Today, data scientists who are training deep learning models need to identify and remediate model training issues to meet accuracy targets for production deployment, and require a way to utilize standard tools for debugging model training. Among the data scientist community, TensorBoard is a popular toolkit that allows data scientists to visualize and analyze various aspects of their machine learning (ML) models and training processes. It provides a suite of tools for visualizing training metrics, examining model architectures, exploring embeddings, and more. TensorFlow and PyTorch projects both endorse and use TensorBoard in their official documentation and examples.

Amazon SageMaker with TensorBoard is a capability that brings the visualization tools of TensorBoard to SageMaker. Integrated with SageMaker training jobs and domains, it provides SageMaker domain users access to the TensorBoard data and helps domain users perform model debugging tasks using the SageMaker TensorBoard visualization plugins. When they create a SageMaker training job, domain users can use TensorBoard using the SageMaker Python SDK or Boto3 API. SageMaker with TensorBoard is supported by the SageMaker Data Manager plugin, with which domain users can access many training jobs in one place within the TensorBoard application.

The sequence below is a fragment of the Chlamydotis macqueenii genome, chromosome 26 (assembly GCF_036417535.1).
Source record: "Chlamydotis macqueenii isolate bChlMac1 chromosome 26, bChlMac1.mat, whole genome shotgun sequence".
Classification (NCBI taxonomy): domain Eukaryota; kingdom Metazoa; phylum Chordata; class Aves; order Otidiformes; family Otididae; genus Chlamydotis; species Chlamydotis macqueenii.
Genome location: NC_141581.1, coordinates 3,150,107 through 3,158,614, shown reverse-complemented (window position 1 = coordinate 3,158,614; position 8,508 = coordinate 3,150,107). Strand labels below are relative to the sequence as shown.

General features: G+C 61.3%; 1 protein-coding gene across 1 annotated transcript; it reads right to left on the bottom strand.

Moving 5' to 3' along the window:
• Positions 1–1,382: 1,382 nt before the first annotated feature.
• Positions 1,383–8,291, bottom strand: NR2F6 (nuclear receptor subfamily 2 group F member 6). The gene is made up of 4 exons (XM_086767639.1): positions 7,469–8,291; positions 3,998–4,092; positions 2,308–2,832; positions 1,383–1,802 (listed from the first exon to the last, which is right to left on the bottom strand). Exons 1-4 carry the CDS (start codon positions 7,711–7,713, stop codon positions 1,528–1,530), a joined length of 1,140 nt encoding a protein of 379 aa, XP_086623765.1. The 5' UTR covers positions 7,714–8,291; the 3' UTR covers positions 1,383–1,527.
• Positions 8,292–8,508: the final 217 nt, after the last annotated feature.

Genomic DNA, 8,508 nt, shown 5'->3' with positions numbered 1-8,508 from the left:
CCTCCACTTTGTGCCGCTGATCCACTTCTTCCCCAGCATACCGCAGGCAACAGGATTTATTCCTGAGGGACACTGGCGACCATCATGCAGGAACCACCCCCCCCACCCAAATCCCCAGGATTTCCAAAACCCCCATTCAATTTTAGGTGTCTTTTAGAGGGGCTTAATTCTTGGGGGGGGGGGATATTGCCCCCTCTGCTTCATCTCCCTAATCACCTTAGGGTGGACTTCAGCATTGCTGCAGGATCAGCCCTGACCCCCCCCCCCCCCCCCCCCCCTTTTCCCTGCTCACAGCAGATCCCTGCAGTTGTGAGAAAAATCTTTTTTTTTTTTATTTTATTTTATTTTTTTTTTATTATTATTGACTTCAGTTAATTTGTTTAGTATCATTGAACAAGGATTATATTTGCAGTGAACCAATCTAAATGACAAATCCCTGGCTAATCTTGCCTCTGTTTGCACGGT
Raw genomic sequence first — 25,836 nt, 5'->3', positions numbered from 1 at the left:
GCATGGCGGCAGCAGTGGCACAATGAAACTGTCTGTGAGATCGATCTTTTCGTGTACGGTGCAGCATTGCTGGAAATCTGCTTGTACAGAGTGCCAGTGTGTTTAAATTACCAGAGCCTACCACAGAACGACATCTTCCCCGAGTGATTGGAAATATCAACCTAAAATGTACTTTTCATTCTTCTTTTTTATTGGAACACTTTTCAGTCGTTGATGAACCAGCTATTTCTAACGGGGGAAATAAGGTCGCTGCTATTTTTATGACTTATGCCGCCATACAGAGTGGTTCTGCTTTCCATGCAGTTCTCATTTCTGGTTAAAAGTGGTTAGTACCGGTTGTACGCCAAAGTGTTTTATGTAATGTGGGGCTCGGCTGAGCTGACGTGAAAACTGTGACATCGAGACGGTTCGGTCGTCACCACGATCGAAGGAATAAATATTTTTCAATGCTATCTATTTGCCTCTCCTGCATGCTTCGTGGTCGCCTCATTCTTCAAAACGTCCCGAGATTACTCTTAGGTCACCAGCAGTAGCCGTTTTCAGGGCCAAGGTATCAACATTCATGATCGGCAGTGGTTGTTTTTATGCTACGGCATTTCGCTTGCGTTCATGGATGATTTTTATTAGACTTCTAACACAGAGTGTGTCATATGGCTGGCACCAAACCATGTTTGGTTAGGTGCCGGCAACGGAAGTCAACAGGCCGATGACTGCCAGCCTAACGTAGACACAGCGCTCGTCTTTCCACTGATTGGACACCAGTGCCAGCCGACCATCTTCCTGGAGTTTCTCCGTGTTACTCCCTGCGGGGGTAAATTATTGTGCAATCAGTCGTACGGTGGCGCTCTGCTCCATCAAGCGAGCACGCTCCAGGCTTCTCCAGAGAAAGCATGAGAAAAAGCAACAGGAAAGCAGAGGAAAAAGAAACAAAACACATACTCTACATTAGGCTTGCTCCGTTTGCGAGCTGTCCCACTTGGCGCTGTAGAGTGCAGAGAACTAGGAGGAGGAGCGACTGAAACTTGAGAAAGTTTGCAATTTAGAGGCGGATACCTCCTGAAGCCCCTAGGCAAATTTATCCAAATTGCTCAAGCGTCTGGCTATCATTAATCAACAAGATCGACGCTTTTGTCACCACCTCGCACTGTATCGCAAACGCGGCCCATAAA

In this post, we demonstrate how to set up a training job with TensorBoard in SageMaker using the SageMaker Python SDK, access SageMaker TensorBoard, explore training output data visualized in TensorBoard, and delete unused TensorBoard applications.

Solution overview

A typical training job for deep learning in SageMaker consists of two main steps: preparing a training script and configuring a SageMaker training job launcher. In this post, we walk you through the required changes to collect TensorBoard-compatible data from SageMaker training.

Prerequisites

To start using SageMaker with TensorBoard, you need to set up a SageMaker domain with an Amazon VPC under an AWS account. Domain user profiles for each individual user are required to access the TensorBoard on SageMaker, and the AWS Identity and Access Management (IAM) execution role needs a minimum set of permissions, including the following:

  • sagemaker:CreateApp
  • sagemaker:DeleteApp
  • sagemaker:DescribeTrainingJob
  • sagemaker:Search
  • s3:GetObject
  • s3:ListBucket

For more information on how to set up SageMaker Domain and user profiles, see Onboard to Amazon SageMaker Domain Using Quick setup and Add and Remove User Profiles.

Directory structure

When using Amazon SageMaker Studio, the directory structure can be organized as follows: